It's a gorgeous beach, a beautiful spot. With a bit more planning, future trips there can be amazing.

On the turnoff to Grant Bay, we had noticed a sign announcing food in Winter Harbour. The tiny community of Winter Harbour was only 4 kms from the sign, so on our way home, we decided to check it out. We were so glad we did!

Be More Pacific is a terrific food shack run by a lovely local woman. She makes burgers, sausages, fish and chips, poutine, and such, served with a breathtaking view of the harbour and surrounded by plantings and flowers.

The food was fresh and delicious. Allan and I had smokeys (very large hot dogs) while my mother got an ice cream fix, a huge bowl for only $2. Allan couldn't resist a float -- a can of root beer and a cup full of ice cream for $5. I had the world's greatest homemade crispy rice square, one of my secret loves.

The food is very tasty, and the setting couldn't be nicer. The host even has an outdoor washroom: it looks like an outhouse, but is actually a complete and clean washroom. When you're driving out to Grant Bay, that is a great find!

This was exactly the kind of place we love to find. Be More Pacific has been in business for three years, and from what we hear, this was a great season. We'll definitely be back next summer!

And I almost forgot to mention -- we saw three bears (mama with two cubs) on the way there, and one bear on the way back. A few days earlier, we saw two bears (mama and one cub) on the way to dinner. So wonderful.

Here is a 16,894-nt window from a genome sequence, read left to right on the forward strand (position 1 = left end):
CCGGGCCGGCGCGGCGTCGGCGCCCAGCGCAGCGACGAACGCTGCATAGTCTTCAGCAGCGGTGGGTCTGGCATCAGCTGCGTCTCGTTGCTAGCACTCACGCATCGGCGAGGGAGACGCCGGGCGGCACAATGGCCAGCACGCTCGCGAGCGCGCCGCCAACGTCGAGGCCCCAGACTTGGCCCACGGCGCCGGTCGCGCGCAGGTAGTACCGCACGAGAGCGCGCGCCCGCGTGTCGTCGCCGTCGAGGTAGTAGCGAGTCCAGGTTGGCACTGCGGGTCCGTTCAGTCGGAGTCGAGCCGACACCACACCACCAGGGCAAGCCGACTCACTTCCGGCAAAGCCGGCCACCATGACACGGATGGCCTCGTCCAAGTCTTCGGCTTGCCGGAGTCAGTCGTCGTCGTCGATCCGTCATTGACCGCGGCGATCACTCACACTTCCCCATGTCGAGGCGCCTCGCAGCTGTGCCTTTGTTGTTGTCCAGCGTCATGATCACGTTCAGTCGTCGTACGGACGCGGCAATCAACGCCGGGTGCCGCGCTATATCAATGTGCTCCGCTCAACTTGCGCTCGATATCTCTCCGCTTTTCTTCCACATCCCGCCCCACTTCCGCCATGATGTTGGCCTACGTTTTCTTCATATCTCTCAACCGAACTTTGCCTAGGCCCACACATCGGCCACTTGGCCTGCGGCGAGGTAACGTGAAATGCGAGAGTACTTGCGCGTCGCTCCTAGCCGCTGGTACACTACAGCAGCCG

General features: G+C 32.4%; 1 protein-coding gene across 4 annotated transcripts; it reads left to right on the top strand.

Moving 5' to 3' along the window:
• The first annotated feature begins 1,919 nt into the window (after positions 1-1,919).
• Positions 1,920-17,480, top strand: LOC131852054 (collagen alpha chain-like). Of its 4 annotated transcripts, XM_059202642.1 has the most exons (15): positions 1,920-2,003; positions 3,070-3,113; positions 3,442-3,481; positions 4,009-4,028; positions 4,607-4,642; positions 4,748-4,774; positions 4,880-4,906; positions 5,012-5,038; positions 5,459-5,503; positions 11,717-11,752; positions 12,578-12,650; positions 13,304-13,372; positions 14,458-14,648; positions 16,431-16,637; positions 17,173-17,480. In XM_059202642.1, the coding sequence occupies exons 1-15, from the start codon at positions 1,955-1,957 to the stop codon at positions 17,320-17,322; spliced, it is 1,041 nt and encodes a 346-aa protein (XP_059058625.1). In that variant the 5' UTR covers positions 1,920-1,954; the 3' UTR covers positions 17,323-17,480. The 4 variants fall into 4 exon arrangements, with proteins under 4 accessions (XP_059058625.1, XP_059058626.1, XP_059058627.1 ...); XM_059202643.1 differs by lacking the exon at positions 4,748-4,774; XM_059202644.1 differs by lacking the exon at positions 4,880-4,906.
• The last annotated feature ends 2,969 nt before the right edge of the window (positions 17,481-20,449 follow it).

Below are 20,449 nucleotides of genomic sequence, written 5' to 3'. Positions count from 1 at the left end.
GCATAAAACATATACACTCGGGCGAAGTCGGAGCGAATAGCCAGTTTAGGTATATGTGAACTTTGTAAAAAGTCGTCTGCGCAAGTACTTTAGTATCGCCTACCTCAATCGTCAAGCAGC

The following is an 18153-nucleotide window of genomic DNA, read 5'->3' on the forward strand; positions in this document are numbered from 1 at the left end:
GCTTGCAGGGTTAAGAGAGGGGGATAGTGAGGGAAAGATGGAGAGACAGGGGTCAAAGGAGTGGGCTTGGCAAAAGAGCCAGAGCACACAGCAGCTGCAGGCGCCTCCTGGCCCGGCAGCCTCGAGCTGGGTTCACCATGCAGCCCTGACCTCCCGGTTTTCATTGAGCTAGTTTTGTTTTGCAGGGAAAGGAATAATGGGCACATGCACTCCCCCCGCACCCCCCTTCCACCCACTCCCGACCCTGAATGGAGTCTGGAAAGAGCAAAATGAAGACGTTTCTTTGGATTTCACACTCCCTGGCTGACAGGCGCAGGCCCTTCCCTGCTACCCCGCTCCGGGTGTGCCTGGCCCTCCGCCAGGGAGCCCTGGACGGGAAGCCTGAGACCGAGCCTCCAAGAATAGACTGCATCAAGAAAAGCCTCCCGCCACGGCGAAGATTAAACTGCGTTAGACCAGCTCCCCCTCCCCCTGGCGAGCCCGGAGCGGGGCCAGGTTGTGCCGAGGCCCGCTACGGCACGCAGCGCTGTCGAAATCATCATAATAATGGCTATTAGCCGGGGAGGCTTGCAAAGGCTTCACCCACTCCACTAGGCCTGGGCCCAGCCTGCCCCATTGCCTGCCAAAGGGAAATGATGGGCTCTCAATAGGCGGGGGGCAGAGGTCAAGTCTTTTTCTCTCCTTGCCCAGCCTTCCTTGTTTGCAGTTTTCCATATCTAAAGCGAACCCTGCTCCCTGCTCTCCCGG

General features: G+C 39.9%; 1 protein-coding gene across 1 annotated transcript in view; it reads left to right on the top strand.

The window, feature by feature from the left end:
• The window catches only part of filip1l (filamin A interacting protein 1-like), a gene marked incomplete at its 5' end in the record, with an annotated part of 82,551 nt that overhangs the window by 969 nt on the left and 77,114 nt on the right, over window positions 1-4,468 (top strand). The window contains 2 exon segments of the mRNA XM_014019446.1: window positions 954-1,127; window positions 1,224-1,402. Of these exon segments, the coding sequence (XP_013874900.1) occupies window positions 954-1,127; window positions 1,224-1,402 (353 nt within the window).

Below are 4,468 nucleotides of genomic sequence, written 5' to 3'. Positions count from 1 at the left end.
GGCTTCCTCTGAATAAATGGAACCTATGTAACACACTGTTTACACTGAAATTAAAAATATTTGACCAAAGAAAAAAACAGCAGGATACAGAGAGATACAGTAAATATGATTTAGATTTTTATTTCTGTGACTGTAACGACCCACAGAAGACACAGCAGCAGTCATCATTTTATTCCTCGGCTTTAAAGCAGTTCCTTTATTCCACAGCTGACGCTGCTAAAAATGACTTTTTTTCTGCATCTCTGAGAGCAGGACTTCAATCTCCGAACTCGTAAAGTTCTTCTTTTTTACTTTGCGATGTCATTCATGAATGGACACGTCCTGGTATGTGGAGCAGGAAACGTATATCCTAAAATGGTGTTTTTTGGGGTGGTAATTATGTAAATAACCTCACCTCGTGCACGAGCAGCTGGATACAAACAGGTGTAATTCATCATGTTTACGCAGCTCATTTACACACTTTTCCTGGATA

Here are some scenes from the day.

So beautiful, and so peaceful.

Cookie discovers waves!

Ha! No fish!

Food shack on the left, owners' home on the right.


The Mound of Sound said...

I'm moved by the transformation you've experienced. You're still the same people who came from the States but you haven't assimilated so much as blended into a fairly accommodating society. We don't have to be Number One. That's not important.

I only wish you two had known Canada at perhaps its very best - the days of Mike Pearson and Pierre Trudeau when this country held such progressive vision.

Best wishes. You're part of the place now.


laura k said...

MoS, your lovely comment is perfectly timed: Aug 30 was the 14th anniversary of "wmtc day", one of the most important dates in our family calendar.